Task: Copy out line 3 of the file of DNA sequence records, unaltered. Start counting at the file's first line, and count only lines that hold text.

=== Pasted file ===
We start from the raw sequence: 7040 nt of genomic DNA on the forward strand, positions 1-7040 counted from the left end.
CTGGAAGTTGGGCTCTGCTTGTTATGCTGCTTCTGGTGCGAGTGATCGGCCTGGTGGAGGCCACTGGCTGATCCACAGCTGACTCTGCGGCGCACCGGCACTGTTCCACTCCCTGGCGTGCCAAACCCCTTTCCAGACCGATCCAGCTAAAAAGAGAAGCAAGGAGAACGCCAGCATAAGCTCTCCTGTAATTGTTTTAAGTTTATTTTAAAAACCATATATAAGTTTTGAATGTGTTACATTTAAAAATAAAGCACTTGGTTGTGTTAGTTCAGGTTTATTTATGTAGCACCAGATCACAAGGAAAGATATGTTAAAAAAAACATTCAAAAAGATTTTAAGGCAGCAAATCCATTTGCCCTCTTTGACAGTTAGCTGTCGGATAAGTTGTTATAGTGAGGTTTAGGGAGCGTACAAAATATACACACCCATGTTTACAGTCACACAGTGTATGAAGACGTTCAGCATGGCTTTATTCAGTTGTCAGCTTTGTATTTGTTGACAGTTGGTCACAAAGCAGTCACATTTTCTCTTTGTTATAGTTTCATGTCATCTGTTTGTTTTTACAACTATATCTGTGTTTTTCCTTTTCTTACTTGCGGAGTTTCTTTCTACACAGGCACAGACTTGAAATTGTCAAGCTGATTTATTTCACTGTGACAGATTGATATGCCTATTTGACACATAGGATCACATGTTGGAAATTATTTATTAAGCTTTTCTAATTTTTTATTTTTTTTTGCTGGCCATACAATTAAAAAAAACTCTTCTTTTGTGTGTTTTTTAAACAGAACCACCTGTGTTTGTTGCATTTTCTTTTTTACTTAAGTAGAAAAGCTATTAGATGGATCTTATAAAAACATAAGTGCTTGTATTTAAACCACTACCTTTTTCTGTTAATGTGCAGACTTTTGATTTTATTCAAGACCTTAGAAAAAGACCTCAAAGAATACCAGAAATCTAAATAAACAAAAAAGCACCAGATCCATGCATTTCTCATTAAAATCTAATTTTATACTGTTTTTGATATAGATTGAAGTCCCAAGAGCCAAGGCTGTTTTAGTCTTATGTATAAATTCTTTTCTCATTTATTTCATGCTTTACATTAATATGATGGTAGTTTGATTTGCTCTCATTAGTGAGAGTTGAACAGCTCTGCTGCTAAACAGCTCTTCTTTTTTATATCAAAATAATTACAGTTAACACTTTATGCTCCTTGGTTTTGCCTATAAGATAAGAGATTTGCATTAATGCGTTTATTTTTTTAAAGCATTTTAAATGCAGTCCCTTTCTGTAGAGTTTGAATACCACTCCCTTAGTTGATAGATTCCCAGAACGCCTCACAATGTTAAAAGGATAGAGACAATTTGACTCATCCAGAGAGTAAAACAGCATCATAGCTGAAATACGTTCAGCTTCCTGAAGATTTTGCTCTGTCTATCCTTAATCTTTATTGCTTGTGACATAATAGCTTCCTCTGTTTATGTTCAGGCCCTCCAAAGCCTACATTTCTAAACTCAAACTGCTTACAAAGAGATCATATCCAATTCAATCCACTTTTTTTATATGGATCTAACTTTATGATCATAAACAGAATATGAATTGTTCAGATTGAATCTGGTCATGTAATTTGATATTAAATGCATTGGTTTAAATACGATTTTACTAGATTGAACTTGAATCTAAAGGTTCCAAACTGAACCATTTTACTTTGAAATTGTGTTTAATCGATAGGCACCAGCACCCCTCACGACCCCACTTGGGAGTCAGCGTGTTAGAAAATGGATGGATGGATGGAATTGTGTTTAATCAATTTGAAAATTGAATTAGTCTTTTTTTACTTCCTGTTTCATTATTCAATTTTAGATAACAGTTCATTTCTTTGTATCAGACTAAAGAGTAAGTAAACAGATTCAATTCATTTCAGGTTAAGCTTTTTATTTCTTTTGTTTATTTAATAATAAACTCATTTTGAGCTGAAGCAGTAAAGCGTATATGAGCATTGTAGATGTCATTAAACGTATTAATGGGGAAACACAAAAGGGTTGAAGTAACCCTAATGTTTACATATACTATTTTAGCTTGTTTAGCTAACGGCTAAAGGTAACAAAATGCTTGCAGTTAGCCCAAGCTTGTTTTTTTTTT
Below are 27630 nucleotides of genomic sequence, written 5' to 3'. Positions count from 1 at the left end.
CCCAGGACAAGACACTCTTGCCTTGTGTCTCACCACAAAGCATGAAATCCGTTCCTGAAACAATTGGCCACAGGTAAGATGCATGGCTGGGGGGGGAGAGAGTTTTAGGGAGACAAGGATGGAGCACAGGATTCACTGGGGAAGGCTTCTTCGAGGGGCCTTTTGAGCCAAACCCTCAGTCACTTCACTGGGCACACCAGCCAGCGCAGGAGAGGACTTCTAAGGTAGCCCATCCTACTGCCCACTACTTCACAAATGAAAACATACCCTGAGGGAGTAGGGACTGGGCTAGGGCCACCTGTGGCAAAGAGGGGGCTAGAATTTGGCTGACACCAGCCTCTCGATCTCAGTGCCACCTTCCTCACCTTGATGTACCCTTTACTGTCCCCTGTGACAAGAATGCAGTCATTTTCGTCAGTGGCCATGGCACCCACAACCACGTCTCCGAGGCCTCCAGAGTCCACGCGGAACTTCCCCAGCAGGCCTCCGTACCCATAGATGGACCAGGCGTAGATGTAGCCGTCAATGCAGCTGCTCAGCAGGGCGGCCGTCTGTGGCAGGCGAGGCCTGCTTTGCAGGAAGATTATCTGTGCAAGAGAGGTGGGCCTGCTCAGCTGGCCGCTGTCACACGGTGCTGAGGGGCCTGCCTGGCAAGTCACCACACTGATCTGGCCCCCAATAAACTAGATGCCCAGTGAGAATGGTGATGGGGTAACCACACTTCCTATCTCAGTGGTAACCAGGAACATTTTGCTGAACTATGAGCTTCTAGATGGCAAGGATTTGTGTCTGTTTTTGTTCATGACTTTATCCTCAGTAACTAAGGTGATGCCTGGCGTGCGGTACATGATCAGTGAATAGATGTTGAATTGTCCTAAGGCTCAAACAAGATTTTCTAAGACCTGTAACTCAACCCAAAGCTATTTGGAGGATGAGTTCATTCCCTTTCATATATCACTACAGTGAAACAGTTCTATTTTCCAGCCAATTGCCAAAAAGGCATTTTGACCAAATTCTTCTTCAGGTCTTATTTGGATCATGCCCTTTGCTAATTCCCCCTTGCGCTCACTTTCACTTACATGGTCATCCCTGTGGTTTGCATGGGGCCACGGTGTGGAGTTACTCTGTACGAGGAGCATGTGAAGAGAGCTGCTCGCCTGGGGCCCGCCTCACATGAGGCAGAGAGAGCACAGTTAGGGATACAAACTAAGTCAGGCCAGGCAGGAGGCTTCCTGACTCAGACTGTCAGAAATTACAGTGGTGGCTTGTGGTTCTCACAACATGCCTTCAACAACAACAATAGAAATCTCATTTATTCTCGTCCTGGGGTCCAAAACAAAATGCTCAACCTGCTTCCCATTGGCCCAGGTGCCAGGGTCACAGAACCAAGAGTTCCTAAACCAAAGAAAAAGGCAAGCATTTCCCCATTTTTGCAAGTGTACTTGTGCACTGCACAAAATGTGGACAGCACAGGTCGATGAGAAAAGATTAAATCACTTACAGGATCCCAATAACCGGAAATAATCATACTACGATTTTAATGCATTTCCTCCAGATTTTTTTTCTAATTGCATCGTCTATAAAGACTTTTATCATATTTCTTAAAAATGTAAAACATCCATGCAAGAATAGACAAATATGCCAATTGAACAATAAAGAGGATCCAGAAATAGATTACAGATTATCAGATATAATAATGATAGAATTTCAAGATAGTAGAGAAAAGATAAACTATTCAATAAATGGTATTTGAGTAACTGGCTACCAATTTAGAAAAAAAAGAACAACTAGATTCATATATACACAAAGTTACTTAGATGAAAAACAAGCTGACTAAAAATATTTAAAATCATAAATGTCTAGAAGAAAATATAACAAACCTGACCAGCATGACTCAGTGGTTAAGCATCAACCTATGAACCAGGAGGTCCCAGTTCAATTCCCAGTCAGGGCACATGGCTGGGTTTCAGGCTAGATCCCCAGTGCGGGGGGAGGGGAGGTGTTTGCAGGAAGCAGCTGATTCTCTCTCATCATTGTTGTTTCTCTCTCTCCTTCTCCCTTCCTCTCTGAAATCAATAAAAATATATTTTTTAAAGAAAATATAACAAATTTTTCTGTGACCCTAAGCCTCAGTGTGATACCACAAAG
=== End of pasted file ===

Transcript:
Below are 27630 nucleotides of genomic sequence, written 5' to 3'. Positions count from 1 at the left end.